Monday, May 19, 2008
"Let's Pick More Daisies"
Not long ago, my friend Marilyn came to me complaining mournfully. “I’m so miserable,” she said. “I am trying to become the best person I can be. I take night classes, I attend lectures. I join organizations and clubs, all of them offering to help me improve.”
But instead of feeling better, my friend felt miserable.
"I feel lonely. I am more unhappy than ever.”
I sat her down and told her of a poem I love. Actually I know it by heart, so I recited it. It’s by Nadine Stair, and it is called “If I Had My Life to Live Over.” It goes like this:
I’d dare to make more mistakes next time.
I’d relax, I would limber up.
I would be sillier than I have been this trip.
I would take fewer things seriously.
I would be less hygienic.
I would take more chances.
I would climb more mountains and swim more rivers.
I would eat more ice cream and less spinach.
I would perhaps have more actual troubles and fewer imaginary ones.
Of course you can’t unfry an egg, but there’s no law against thinking about it. Oh, I have had my moments, and if I had it to do over again, I would have more of them, a lot more. In fact I’d try to have nothing else. Just moments, one after another, instead of living so many years ahead of each day.
I’ve been one of those persons who never goes anywhere without a thermometer, a hot water bottle, a raincoat and a parachute.
If I had it to do it over, I would travel lighter than I have. I would keep later hours. I would have more sweethearts. I would fish more. I would ride more merry-go-rounds. I would go to more circuses. If I had my life to live over I would start barefoot, earlier in the spring, and stay that way later in the fall.
I would go to more dances. In a world in which practically everybody else seems to be consecrated to the gravity of the situation, I would rise to glorify the levity of the situation. For I know now that laughter is wiser than wisdom. If I had my life to live over, I’d pick more daisies.
John, my housemate had a similar story. It went this way. “I hold a steady job, I’m productive! My mother would love me now. My days are spent on the job, nights, I take courses to improve my skills and on weekends I practice sports to improve my body.”
“Am I overdoing it?” he asked mournfully. “Because I sure miss my evening beers with my friends. I miss my time at the local pub.”
Then I heard from my cousin Gina, who is only 21. She is new to the eight-to-five world but already disillusioned about life. She works amidst hundreds of driven people in a mega- corporation.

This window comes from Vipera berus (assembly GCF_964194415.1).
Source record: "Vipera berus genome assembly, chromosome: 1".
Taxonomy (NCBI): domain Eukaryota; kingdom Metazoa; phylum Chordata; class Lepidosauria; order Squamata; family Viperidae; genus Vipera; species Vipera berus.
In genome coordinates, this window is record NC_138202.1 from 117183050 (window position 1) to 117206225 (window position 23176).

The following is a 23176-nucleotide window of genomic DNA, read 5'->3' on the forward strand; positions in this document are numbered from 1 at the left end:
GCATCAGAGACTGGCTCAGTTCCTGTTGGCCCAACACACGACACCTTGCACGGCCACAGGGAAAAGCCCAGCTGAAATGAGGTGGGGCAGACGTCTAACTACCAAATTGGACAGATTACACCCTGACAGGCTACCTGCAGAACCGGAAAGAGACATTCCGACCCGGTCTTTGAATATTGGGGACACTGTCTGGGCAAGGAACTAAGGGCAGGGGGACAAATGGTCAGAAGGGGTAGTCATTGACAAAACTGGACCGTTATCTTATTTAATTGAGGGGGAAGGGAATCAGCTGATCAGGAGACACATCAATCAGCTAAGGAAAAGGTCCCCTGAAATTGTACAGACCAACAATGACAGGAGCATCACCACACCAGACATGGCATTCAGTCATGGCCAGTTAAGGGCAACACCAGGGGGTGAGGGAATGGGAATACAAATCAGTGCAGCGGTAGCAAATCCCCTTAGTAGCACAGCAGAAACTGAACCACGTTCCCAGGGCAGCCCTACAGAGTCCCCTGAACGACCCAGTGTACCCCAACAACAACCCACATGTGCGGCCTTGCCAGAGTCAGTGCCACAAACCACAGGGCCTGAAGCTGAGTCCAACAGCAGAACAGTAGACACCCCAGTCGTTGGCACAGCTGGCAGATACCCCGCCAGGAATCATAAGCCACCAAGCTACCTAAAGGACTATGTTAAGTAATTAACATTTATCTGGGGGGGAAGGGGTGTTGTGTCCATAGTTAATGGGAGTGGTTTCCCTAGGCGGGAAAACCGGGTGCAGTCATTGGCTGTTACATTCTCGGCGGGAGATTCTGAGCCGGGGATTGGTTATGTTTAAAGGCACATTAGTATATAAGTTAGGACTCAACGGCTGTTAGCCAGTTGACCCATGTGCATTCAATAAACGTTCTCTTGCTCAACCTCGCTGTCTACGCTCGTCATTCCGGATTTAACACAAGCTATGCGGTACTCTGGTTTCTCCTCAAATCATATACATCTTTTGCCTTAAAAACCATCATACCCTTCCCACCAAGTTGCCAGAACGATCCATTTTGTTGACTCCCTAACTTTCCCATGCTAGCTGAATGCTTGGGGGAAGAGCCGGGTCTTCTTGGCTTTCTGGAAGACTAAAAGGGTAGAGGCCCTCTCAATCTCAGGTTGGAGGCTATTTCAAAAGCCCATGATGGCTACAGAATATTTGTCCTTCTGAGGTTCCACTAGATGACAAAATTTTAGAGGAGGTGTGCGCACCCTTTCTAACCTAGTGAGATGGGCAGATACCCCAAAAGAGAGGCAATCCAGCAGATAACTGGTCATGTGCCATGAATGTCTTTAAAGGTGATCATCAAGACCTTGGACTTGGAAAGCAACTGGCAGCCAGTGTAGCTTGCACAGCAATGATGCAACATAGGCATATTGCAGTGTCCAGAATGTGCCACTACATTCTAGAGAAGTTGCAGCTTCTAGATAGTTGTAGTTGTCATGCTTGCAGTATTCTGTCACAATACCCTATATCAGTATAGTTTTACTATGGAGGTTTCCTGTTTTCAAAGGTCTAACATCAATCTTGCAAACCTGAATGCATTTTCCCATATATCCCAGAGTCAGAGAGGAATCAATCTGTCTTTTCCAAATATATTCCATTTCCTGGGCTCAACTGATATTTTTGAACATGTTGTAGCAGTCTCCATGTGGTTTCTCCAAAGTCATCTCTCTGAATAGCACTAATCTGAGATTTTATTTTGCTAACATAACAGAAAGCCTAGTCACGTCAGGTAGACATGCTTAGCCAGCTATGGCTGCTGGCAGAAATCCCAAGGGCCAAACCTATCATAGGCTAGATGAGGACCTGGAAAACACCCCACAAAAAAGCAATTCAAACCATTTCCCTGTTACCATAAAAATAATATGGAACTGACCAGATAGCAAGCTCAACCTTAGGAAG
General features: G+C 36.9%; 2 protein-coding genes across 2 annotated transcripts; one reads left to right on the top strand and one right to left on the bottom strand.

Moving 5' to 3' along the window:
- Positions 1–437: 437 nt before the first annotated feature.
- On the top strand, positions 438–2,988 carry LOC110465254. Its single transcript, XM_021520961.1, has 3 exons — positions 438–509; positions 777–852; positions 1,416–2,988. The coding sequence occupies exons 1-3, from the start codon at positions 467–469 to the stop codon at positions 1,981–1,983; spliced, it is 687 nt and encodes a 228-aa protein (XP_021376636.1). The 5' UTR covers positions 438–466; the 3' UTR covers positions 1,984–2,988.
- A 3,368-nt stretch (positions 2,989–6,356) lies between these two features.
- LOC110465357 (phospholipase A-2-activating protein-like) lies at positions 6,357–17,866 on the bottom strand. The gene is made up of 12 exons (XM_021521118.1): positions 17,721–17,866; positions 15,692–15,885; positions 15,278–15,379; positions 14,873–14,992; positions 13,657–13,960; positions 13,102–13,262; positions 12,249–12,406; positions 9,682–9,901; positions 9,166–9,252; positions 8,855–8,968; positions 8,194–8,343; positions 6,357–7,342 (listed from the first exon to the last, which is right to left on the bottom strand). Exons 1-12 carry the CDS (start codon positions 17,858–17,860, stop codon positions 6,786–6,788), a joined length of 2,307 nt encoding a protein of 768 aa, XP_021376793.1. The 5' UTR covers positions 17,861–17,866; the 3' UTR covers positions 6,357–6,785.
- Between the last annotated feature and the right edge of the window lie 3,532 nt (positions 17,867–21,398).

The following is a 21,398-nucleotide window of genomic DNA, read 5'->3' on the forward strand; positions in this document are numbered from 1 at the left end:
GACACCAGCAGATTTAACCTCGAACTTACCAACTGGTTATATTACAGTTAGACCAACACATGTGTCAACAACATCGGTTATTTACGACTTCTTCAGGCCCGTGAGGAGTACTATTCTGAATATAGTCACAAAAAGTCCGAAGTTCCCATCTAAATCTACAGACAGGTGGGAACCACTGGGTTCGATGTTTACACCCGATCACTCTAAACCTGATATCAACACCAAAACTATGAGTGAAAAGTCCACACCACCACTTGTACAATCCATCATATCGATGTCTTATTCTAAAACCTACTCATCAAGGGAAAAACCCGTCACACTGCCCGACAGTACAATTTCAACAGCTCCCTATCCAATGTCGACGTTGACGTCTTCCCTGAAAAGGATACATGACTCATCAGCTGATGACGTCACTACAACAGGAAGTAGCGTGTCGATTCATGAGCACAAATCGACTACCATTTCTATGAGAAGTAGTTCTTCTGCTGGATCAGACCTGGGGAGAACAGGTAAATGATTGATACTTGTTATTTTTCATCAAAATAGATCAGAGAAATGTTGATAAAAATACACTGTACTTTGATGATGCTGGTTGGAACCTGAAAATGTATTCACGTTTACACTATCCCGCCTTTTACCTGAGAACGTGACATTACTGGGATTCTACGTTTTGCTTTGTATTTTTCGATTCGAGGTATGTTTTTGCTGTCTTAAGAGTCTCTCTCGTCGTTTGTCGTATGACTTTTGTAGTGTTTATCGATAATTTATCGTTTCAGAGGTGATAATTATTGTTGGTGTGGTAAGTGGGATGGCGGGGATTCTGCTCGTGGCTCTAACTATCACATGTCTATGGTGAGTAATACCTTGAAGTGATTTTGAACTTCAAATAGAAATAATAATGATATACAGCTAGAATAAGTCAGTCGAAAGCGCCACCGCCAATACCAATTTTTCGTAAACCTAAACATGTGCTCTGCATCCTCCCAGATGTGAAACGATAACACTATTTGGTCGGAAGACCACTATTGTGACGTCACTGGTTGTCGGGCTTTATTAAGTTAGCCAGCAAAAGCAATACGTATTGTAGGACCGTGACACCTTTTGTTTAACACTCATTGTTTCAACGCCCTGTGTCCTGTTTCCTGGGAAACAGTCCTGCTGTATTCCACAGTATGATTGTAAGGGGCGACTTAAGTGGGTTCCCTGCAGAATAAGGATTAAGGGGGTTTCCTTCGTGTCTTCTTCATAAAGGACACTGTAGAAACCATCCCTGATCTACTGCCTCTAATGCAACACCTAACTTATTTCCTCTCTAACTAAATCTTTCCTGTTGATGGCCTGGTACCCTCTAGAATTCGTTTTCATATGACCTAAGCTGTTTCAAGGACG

She is surrounded by individuals whose families are breaking up around her every day. She invariably hears about the spouse who is faced with a divorce, the parent who sees the child turn sulky and rebellious, a teenager already an embittered human being. Gina tells me these people are so surprised. Stunned even. Why? Why? They say. I have tried. I have tried to be the best person I could possibly be, to improve myself in every area. And it doesn’t seem to work.
All of us have similar stories. We know so many people who are not happy. People who struggle to “succeed” in becoming that perfect person. Except in the process we forget to acknowledge what it means to be human, the foundation that holds our lives into a meaningful whole, without which our most intimate needs are not met.
So often we are failing to find satisfaction. Why? Because, at work, digits become more important than the people we work with, their feelings. In moments of personal trial, or illness, or the loss of a loved one, we tend to be afraid—lest we get behind—to take the time we need to mourn, to recuperate, to heal. We hear people say, if I had it to do over again… But that’s depressing. Why wait to do over again! Why not live right now? Today?
Well, so, inspired by the words of Nadine Stair, which I circulated among my friends, we got together, Marilyn, John, Gina and me, and we organized a picnic. We decided not to wait for the sunset of our lives to look back in retrospect. We decided to start today, to let those dear to us know how much we care. We started right away, to live life as though this might actually be the last day.
Camincha is a pen name for a writer living in the Bay Area of California.